We should notice the logical connection between v. 5 and v. 6. The holy women of old “submitted” to their husbands “as” (hos) Sarah “obeyed” (hypekousen) Abraham. The comparison demonstrates that the word “submit” includes the idea of obedience (cf. Luke 2:51; Rom 8:7; 10:3; 13:1; 1 Cor 14:34, etc.). Some object that obedience is an example but not a definition of submission. Surely submission includes more than obedience, for the right spirit and attitude are also commended in v. 4. What must be noticed, however, is that nothing less than obedience is required. In other words, submission does not merely involve being considerate or adapting to one’s husband. It is crucial to note that obedience and submission are different in various spheres. Peter was hardly suggesting that wives submit and obey in the same way as children, for the relationship is between two adults. We also learn from Paul that mutuality also characterizes the marriage relationship (1 Cor 7:3-5). Reading the whole marriage relationship through the lens of submission is liable to distort significantly the Scriptures. Nevertheless, what cannot be washed away is the responsibility of wives to follow their husbands’ leadership. (Schreiner 156)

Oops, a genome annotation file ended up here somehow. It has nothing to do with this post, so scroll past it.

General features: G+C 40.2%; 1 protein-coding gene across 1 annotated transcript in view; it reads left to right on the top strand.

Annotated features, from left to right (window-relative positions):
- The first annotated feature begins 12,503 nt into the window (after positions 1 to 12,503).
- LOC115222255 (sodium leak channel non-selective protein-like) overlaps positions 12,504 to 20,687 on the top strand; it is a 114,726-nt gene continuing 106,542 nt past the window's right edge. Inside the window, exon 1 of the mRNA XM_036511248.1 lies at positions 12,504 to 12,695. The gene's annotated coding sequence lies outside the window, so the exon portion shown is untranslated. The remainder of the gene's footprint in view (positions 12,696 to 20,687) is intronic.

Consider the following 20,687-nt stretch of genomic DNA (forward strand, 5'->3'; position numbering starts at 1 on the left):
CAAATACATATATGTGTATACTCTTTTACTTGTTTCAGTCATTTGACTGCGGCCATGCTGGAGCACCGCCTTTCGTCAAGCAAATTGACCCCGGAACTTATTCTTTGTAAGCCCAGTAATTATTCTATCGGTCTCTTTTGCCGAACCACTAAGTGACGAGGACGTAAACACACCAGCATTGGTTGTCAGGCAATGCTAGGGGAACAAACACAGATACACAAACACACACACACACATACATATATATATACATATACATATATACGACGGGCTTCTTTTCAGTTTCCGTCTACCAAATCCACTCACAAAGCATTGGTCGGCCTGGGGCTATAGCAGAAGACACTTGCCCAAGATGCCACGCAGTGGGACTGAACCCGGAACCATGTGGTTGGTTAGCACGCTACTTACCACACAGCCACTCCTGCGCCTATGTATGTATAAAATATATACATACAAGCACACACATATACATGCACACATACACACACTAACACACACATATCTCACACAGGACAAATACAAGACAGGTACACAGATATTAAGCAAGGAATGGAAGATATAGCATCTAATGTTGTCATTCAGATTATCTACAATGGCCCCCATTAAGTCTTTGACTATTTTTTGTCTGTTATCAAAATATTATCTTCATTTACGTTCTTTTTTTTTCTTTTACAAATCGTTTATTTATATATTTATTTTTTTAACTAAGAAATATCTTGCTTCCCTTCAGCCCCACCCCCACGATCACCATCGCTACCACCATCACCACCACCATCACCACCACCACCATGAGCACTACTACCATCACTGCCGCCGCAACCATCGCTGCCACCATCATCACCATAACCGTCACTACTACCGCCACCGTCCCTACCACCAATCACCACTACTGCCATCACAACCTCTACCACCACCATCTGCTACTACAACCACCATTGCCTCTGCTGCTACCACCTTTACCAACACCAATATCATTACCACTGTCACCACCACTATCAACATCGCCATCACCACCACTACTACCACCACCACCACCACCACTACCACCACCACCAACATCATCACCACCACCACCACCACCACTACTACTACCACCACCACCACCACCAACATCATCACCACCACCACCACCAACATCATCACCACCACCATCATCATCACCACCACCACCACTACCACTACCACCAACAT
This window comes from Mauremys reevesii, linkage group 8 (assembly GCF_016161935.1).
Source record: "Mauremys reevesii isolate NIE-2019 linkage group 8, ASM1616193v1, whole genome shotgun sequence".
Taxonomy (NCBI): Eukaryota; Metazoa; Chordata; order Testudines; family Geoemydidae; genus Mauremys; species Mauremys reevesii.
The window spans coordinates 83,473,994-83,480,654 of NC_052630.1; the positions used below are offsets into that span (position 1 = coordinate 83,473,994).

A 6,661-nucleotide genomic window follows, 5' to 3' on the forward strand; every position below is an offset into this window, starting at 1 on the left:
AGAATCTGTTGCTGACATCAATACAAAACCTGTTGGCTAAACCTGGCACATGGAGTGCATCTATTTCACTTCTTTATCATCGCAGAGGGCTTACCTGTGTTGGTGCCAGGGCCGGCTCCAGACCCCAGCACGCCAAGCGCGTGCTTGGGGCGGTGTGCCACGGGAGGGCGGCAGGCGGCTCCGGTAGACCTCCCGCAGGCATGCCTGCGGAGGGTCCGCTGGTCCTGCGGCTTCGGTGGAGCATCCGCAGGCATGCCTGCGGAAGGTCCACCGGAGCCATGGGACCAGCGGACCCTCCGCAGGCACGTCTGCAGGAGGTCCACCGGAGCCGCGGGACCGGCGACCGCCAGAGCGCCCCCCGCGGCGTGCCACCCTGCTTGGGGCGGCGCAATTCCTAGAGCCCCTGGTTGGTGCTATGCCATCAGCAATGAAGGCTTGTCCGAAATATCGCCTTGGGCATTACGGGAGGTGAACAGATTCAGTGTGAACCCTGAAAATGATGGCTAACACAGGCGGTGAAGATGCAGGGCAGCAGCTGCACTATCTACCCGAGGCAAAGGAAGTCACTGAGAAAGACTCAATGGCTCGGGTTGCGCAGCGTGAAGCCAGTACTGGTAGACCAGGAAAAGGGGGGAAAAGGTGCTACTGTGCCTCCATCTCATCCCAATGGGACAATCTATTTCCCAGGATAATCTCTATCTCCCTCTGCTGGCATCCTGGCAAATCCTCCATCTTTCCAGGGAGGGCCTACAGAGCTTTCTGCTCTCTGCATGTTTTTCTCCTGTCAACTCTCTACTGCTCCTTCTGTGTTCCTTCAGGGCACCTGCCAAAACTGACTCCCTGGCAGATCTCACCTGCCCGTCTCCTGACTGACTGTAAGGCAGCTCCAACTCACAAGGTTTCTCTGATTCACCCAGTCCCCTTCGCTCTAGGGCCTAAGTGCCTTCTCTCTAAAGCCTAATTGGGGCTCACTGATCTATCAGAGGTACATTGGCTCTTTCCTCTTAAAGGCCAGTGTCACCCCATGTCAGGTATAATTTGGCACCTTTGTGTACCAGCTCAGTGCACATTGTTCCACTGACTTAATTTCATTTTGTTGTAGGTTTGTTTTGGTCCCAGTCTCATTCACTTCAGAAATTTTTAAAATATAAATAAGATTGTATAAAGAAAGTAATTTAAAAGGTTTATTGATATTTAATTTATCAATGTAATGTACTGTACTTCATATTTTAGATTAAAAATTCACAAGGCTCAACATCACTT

The reference to Sarah alludes to Gen 18:12 LXX, where she laughs when the three visitors tell Abraham that he will have an heir. In the ancient Israelite and Greco-Roman worlds a woman was always under the authority of a “lord” (e.g., husband, father) and this is why Peter takes Gen 18:12 to imply that Sarah obeyed Abraham (Elliott 571; cf. Gen 12:13; 20:5, 13). One may also note that Abraham obeys Sarah on three occasions (Gen 16:2, 6; 21:12).